Students learn African drumming with Young Audiences teaching artist Ssuuna.
by Tracey Cooper, Science Teacher at Oxon Hill Middle School and Site Director of Young Audiences’ Summer Arts Academy
I am a wife, mother, and educator. I have spent the past 14 years in Baltimore City as a science teacher, department head, and district coordinator for summer programs.
When I graduated from Towson University, I wanted to leave my mark and change the world. I wanted to instill a love for science and learning. I thought I had everything I needed – plus an amazing collection of professional attire! Reality, however, did not get the memo. That first year was a bust!
I followed the lessons in the book, but most students were not engaged. I gave up my *beloved* summer vacation to teach science in summer school, hoping to learn alternative ways to deliver the lessons. That first summer, I had 20 students on my roster and a binder full of stock lessons. Only 9 students attended. Only 4 of those 9 passed. Another bust.
Over the years, I improved my lessons and grew in my profession. Student achievement increased, but I wanted more. Eventually, I became a coordinator for summer programs at Baltimore City Schools. And the year I met and collaborated with Young Audiences of Maryland, I fell in love.
Over the next few of summers, I worked with Young Audiences revising the way we did things in summer school. Artists were more actively involved in the content classes and were not just providing enrichment for students. We initiated a co-teaching model between artists and the STEM (Science, Technology, Engineering, and Math) instructors.
An Academy student shows off her hand-built clay sculpture.
Attendance soared. The attendance rate was the highest we had seen over the past three summers. Students who were enrolled in the arts-integrated lessons did better on their math and science tests. I finally saw that education could be fun and creative for both students and teachers. Artists and teachers maximized their professional abilities through collaboration and support, creating a rich tableau of experiences for students.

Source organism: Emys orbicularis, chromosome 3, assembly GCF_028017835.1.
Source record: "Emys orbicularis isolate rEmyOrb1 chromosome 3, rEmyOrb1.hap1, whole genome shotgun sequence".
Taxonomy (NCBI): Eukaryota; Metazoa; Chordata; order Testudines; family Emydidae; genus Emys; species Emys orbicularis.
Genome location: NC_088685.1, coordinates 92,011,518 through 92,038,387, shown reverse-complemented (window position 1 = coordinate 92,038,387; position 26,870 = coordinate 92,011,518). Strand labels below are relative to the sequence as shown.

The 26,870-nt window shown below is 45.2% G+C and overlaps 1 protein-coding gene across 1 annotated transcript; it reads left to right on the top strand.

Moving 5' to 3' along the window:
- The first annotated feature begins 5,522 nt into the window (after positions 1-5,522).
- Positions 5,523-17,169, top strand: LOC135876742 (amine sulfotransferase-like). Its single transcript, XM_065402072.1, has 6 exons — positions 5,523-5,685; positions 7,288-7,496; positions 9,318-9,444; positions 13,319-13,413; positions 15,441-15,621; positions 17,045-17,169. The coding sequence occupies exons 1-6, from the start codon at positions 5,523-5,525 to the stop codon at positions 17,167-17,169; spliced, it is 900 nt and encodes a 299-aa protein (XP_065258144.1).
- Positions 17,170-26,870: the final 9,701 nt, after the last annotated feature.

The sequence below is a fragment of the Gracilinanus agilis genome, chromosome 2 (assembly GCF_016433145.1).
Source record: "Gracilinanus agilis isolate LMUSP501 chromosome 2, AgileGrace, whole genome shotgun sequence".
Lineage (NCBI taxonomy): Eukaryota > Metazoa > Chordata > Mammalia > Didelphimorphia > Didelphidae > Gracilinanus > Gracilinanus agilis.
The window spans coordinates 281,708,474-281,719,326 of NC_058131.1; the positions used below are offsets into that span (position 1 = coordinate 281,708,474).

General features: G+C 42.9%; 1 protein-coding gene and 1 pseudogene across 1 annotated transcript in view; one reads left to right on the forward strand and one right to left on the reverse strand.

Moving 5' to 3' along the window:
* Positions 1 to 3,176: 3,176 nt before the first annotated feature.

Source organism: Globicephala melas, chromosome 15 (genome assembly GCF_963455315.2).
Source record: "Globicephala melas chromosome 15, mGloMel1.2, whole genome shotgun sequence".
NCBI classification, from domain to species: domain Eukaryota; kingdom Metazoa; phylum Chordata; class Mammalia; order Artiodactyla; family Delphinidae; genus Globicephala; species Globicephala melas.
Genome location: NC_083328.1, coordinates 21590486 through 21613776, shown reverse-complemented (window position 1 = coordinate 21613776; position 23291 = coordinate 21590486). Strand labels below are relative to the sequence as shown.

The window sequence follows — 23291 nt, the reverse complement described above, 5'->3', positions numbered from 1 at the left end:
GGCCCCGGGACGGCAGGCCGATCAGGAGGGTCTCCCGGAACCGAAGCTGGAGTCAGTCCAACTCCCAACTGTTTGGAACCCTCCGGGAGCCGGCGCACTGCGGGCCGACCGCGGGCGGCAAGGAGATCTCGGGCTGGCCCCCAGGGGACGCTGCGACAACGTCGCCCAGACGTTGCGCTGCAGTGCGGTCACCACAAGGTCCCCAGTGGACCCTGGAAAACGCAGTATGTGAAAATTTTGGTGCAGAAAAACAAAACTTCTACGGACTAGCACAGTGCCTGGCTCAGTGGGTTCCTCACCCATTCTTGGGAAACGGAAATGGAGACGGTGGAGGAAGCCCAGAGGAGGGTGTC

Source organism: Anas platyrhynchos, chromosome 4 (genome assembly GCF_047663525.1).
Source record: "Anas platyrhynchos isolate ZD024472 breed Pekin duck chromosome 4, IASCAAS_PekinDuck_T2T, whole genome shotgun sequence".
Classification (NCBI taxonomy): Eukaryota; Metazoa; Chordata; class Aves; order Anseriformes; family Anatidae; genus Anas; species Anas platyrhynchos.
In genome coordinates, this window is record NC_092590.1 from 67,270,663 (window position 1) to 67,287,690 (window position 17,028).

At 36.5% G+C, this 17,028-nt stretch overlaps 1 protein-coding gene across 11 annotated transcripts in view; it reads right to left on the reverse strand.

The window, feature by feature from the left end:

This past summer, Baltimore City Schools asked Young Audiences to develop a more comprehensive summer learning program. Although I had different plans for my summer, how could I pass on the opportunity to work as a site director with Young Audiences of Maryland?
The result? The Summer Arts Academy: a fully arts-integrated summer learning program that provided a dynamic, creative, and supportive environment for students to learn about the creative process and grow socially, emotionally, and academically.
Teachers received dynamic training from the Maryland State Department of Education and planned integrated lessons with engaging strategies that included movement, rap, and improv! Each week, teachers reflected on their work with the teaching artists, modifying, as needed, both teaching practice and student process. Other summer learning sites had discipline issues, but our students were too busy learning and having fun.
Young Audiences Media and Digital Arts teacher, Ras Tre, demonstrates filming techniques for an Academy student.
This experience has inspired not only students but also teachers. As an educator, I see a new way to instruct our children and make an impact. I now use the arts integration techniques I learned over the summer to encourage and empower students and teachers. Young Audiences’ comprehensive approach to arts integration maximizes the learning process for educators. With the help of Young Audiences, students may have found a love of learning, but I have been renewed in the art of teaching. Reality seems to have finally gotten the memo!
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